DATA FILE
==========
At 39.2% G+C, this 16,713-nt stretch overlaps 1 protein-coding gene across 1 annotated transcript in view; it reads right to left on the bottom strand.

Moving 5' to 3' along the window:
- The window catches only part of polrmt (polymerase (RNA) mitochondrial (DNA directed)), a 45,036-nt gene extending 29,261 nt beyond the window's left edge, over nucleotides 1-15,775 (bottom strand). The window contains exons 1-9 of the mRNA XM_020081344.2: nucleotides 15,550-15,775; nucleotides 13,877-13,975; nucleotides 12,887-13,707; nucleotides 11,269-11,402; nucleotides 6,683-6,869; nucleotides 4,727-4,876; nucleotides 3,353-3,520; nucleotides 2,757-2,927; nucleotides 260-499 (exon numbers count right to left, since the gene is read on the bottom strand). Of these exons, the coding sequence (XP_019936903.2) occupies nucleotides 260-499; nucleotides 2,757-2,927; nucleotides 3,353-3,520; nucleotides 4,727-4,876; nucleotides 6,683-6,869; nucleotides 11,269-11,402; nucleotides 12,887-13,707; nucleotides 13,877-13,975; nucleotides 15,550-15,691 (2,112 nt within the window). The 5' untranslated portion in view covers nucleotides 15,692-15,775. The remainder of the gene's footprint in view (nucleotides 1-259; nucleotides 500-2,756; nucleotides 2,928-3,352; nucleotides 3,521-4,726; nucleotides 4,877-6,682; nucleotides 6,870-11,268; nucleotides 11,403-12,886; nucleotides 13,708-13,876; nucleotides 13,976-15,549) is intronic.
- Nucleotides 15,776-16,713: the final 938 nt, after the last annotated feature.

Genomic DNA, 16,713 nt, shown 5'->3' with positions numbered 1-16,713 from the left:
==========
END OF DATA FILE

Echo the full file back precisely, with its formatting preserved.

At 39.2% G+C, this 16,713-nt stretch overlaps 1 protein-coding gene across 1 annotated transcript in view; it reads right to left on the bottom strand.

Moving 5' to 3' along the window:
- The window catches only part of polrmt (polymerase (RNA) mitochondrial (DNA directed)), a 45,036-nt gene extending 29,261 nt beyond the window's left edge, over nucleotides 1-15,775 (bottom strand). The window contains exons 1-9 of the mRNA XM_020081344.2: nucleotides 15,550-15,775; nucleotides 13,877-13,975; nucleotides 12,887-13,707; nucleotides 11,269-11,402; nucleotides 6,683-6,869; nucleotides 4,727-4,876; nucleotides 3,353-3,520; nucleotides 2,757-2,927; nucleotides 260-499 (exon numbers count right to left, since the gene is read on the bottom strand). Of these exons, the coding sequence (XP_019936903.2) occupies nucleotides 260-499; nucleotides 2,757-2,927; nucleotides 3,353-3,520; nucleotides 4,727-4,876; nucleotides 6,683-6,869; nucleotides 11,269-11,402; nucleotides 12,887-13,707; nucleotides 13,877-13,975; nucleotides 15,550-15,691 (2,112 nt within the window). The 5' untranslated portion in view covers nucleotides 15,692-15,775. The remainder of the gene's footprint in view (nucleotides 1-259; nucleotides 500-2,756; nucleotides 2,928-3,352; nucleotides 3,521-4,726; nucleotides 4,877-6,682; nucleotides 6,870-11,268; nucleotides 11,403-12,886; nucleotides 13,708-13,876; nucleotides 13,976-15,549) is intronic.
- Nucleotides 15,776-16,713: the final 938 nt, after the last annotated feature.

Genomic DNA, 16,713 nt, shown 5'->3' with positions numbered 1-16,713 from the left: